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Quality in education

The recent release of the matric results signalled the start of the 2011 academic year in South Africa. The newspapers contain pictures of long queues of students trying, mostly unsuccessfully, to gain entry into 'select' universities in Johannesburg and elsewhere. As pleased as we may be that so many students have achieved a university pass, the queues point to several crucial questions about our schooling system. Why are so many students so determined to gain access only to traditional university study? Given the sad truth that the majority of students entering university qualifications do not leave with a degree raises the question of whether and why these students are not aware of alternative courses of study? Are there not other places or courses from which students could obtain a quality education?

So many South Africans appear to have tied notions of 'quality education' to 'the university' and the perception that the only education worth having is a degree persists. Surely we cannot be driving the entire schooling system so that it results in universities being over-subscribed and under severe pressure to move beyond the number of places they have? And I believe that we do have sufficient places at the universities. What we do need is a schooling system that produces students willing and able to look across the range of educational options available - public and private, technical and academic, Further Education and Training and Higher Education, one year, two year, and three year courses - and to make informed and sensible choices about where they are going and what they will be studying.

Let's briefly consider some of the understandings of quality in education. Does quality mean exceptional or distinctive? If exceptional, then do only the exceptional have access? Does an elitist approach like this have any value in South Africa? Does 'quality' only attach to certain types or levels of education?

Or is quality perfection? Is something that is not consistently flawless of poor quality? Or is it that we should continuously strive to perfection and determine quality from monitoring how close to perfection we are able to get?

The Council on Higher Education (CHE) lists one of the indicators of quality as fitness for purpose. In this model, a quality institution fulfils its mission by delivering programmes of study to students that achieve its stated ends that must also demonstrate fitness of purpose.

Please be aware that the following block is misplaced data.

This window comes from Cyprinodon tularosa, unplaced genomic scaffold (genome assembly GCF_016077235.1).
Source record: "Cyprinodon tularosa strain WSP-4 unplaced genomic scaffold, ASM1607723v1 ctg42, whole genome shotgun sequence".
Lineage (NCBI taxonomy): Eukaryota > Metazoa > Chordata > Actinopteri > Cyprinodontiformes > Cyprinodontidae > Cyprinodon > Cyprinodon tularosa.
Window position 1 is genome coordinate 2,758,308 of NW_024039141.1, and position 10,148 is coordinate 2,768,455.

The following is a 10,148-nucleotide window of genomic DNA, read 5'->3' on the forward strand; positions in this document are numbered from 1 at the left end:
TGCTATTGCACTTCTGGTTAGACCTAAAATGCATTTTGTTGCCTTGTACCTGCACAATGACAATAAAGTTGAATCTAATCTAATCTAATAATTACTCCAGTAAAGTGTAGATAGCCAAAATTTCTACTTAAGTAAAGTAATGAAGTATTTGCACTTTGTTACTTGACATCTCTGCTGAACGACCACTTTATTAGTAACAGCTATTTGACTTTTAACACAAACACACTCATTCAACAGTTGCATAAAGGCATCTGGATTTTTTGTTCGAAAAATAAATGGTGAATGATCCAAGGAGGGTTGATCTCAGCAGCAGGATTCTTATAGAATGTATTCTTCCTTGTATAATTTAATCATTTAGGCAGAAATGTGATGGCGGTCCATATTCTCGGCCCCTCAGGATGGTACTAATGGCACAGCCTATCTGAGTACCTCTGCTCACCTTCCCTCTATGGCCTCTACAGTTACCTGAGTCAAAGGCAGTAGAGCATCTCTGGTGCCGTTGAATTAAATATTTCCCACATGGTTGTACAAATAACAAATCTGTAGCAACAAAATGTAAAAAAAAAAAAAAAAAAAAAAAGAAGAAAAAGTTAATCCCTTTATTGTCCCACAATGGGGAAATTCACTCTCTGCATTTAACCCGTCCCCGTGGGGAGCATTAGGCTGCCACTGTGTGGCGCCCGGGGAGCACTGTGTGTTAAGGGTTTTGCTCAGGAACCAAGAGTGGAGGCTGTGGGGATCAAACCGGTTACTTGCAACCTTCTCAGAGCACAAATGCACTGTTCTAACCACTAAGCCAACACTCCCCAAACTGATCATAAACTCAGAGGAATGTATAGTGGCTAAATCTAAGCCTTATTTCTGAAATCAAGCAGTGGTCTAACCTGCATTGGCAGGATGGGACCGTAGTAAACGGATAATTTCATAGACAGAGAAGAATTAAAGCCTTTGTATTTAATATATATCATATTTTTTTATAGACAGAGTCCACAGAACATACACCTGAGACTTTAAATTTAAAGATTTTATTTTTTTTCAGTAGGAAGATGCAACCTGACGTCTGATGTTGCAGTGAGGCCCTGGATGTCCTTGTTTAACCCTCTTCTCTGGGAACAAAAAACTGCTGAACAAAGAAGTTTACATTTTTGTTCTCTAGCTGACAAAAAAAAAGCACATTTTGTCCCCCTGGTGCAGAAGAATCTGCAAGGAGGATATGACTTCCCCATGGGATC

Quality can also be understood as value for money. In this view, quality is measured in terms of the return on investment. So, if the same outcome can be achieved at a lower cost or a better outcome at the same cost, then a quality product or service has been delivered.

Quality as transformation looks at whether education has achieved the classical meaning of the term: did the education in some way alter the student? Was the educational intervention of a quality sufficient to move the student from one state to another, improved state? The assumption here of course is that through the acquisition of knowledge, students are enhanced, developed or empowered.

As parents, teachers, employers and managers, our understanding of 'quality' in education informs our decisions and beliefs about what, where and how learning should take place. Perhaps it is time for us all to develop and act on a more inclusive and broader-based understanding of where quality education may be obtained and of what that quality means to the individuals with whom we come into contact. We should aim to ensure that the queues outside the few universities may be diminished in favour of more students successfully completing more programmes across a broader selection of institutions and study areas.

Gloria Castrillòn
Director: Quality Assurance and Regulatory Affairs

Milpark Business School

Milpark Business School (MBS) is an independent, private provider of Higher Education (HE) and Further Education and Training (FET) qualifications. The qualifications offered focus on the niche areas of management and leadership, banking and financial planning and insurance education. The business school has three campuses in Johannesburg, Cape Town and Durban. Milpark Business School is rated as a Level 3 contributor with 31.25% black shareholding. Visit for information about Milpark Business School, its courses and qualifications.

28 Jan 2011 11:16